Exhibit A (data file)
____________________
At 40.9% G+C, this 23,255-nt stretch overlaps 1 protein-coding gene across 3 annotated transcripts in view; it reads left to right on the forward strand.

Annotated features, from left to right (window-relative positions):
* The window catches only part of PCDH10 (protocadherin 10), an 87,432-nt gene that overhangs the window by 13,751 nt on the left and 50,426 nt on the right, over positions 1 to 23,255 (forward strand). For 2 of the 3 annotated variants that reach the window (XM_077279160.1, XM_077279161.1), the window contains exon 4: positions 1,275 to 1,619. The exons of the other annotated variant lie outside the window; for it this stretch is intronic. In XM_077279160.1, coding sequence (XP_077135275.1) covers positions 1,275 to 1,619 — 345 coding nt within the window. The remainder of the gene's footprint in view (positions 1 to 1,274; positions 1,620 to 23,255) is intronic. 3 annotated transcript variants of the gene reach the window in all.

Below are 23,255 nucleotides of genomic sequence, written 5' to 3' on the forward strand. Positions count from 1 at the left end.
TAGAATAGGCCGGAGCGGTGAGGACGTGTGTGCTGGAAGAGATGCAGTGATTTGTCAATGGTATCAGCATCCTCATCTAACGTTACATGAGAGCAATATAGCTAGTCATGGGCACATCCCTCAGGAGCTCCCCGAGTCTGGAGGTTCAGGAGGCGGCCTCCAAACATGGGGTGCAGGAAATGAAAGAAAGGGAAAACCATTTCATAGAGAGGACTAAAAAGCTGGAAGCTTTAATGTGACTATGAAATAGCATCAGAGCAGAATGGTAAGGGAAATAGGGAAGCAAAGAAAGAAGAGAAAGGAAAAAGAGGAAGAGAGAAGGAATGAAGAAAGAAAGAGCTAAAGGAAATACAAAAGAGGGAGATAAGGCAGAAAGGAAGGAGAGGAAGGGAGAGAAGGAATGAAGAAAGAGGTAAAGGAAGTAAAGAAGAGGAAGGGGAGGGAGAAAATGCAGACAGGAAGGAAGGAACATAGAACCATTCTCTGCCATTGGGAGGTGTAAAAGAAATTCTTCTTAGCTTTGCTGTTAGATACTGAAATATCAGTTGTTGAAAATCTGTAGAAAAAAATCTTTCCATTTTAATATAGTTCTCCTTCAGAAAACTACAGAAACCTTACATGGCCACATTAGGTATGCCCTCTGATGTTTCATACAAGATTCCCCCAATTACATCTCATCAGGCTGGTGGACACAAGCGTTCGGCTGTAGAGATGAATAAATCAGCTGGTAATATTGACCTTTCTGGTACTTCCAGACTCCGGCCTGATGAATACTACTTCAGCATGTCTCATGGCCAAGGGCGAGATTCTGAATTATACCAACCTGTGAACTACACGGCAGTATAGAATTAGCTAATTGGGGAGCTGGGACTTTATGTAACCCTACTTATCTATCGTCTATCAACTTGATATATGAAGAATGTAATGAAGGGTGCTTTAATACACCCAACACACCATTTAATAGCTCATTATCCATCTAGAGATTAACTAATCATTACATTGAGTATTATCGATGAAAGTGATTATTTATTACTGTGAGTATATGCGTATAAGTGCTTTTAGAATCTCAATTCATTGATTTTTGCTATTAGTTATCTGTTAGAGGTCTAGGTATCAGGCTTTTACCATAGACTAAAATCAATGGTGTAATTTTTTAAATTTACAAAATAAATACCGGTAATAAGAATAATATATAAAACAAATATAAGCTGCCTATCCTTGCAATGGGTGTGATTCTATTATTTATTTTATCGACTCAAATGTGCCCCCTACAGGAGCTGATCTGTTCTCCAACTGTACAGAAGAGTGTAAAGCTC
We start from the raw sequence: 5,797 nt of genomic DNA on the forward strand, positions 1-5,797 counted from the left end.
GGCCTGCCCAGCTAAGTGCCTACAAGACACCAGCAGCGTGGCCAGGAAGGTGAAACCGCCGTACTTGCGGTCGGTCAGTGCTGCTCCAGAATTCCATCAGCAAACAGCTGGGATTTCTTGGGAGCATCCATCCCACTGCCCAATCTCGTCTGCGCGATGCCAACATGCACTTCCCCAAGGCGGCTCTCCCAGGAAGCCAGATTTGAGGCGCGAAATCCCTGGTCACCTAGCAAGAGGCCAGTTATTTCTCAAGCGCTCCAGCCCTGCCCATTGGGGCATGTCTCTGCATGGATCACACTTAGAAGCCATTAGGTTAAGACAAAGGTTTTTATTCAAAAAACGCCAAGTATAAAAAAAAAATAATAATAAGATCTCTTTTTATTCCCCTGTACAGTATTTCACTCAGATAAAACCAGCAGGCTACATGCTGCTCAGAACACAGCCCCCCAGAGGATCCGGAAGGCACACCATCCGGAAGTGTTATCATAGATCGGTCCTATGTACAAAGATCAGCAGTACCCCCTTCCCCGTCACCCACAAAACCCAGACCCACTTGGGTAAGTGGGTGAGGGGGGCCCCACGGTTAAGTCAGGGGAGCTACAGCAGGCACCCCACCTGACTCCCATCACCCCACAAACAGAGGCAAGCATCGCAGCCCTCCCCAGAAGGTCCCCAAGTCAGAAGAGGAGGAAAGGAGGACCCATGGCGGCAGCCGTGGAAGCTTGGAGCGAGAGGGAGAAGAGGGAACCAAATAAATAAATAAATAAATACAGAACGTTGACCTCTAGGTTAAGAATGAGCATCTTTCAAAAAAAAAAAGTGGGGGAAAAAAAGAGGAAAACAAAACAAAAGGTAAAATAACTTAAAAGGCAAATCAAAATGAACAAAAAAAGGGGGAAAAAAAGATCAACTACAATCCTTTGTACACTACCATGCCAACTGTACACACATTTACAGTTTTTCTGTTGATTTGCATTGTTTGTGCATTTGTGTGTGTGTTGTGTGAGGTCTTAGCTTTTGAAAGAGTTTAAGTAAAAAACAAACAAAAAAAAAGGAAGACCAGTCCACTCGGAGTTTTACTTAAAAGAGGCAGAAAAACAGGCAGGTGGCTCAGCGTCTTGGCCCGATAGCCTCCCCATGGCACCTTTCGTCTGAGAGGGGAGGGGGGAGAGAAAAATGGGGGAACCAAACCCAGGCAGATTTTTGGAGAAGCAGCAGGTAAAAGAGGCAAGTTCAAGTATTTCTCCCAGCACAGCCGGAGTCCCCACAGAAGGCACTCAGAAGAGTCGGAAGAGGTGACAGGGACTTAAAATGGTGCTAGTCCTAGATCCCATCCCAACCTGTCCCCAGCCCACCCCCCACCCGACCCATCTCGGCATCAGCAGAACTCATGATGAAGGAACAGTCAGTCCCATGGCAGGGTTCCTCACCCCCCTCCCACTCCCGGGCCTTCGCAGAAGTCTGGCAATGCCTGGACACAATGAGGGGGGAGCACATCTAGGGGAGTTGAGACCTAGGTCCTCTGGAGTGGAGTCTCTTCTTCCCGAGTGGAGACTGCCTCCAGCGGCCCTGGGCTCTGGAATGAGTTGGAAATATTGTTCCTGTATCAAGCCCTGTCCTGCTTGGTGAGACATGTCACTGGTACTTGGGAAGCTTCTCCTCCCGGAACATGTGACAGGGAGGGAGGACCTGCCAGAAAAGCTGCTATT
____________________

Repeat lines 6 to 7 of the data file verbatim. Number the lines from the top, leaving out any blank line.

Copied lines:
We start from the raw sequence: 5,797 nt of genomic DNA on the forward strand, positions 1-5,797 counted from the left end.
GGCCTGCCCAGCTAAGTGCCTACAAGACACCAGCAGCGTGGCCAGGAAGGTGAAACCGCCGTACTTGCGGTCGGTCAGTGCTGCTCCAGAATTCCATCAGCAAACAGCTGGGATTTCTTGGGAGCATCCATCCCACTGCCCAATCTCGTCTGCGCGATGCCAACATGCACTTCCCCAAGGCGGCTCTCCCAGGAAGCCAGATTTGAGGCGCGAAATCCCTGGTCACCTAGCAAGAGGCCAGTTATTTCTCAAGCGCTCCAGCCCTGCCCATTGGGGCATGTCTCTGCATGGATCACACTTAGAAGCCATTAGGTTAAGACAAAGGTTTTTATTCAAAAAACGCCAAGTATAAAAAAAAAATAATAATAAGATCTCTTTTTATTCCCCTGTACAGTATTTCACTCAGATAAAACCAGCAGGCTACATGCTGCTCAGAACACAGCCCCCCAGAGGATCCGGAAGGCACACCATCCGGAAGTGTTATCATAGATCGGTCCTATGTACAAAGATCAGCAGTACCCCCTTCCCCGTCACCCACAAAACCCAGACCCACTTGGGTAAGTGGGTGAGGGGGGCCCCACGGTTAAGTCAGGGGAGCTACAGCAGGCACCCCACCTGACTCCCATCACCCCACAAACAGAGGCAAGCATCGCAGCCCTCCCCAGAAGGTCCCCAAGTCAGAAGAGGAGGAAAGGAGGACCCATGGCGGCAGCCGTGGAAGCTTGGAGCGAGAGGGAGAAGAGGGAACCAAATAAATAAATAAATAAATACAGAACGTTGACCTCTAGGTTAAGAATGAGCATCTTTCAAAAAAAAAAAGTGGGGGAAAAAAAGAGGAAAACAAAACAAAAGGTAAAATAACTTAAAAGGCAAATCAAAATGAACAAAAAAAGGGGGAAAAAAAGATCAACTACAATCCTTTGTACACTACCATGCCAACTGTACACACATTTACAGTTTTTCTGTTGATTTGCATTGTTTGTGCATTTGTGTGTGTGTTGTGTGAGGTCTTAGCTTTTGAAAGAGTTTAAGTAAAAAACAAACAAAAAAAAAGGAAGACCAGTCCACTCGGAGTTTTACTTAAAAGAGGCAGAAAAACAGGCAGGTGGCTCAGCGTCTTGGCCCGATAGCCTCCCCATGGCACCTTTCGTCTGAGAGGGGAGGGGGGAGAGAAAAATGGGGGAACCAAACCCAGGCAGATTTTTGGAGAAGCAGCAGGTAAAAGAGGCAAGTTCAAGTATTTCTCCCAGCACAGCCGGAGTCCCCACAGAAGGCACTCAGAAGAGTCGGAAGAGGTGACAGGGACTTAAAATGGTGCTAGTCCTAGATCCCATCCCAACCTGTCCCCAGCCCACCCCCCACCCGACCCATCTCGGCATCAGCAGAACTCATGATGAAGGAACAGTCAGTCCCATGGCAGGGTTCCTCACCCCCCTCCCACTCCCGGGCCTTCGCAGAAGTCTGGCAATGCCTGGACACAATGAGGGGGGAGCACATCTAGGGGAGTTGAGACCTAGGTCCTCTGGAGTGGAGTCTCTTCTTCCCGAGTGGAGACTGCCTCCAGCGGCCCTGGGCTCTGGAATGAGTTGGAAATATTGTTCCTGTATCAAGCCCTGTCCTGCTTGGTGAGACATGTCACTGGTACTTGGGAAGCTTCTCCTCCCGGAACATGTGACAGGGAGGGAGGACCTGCCAGAAAAGCTGCTATT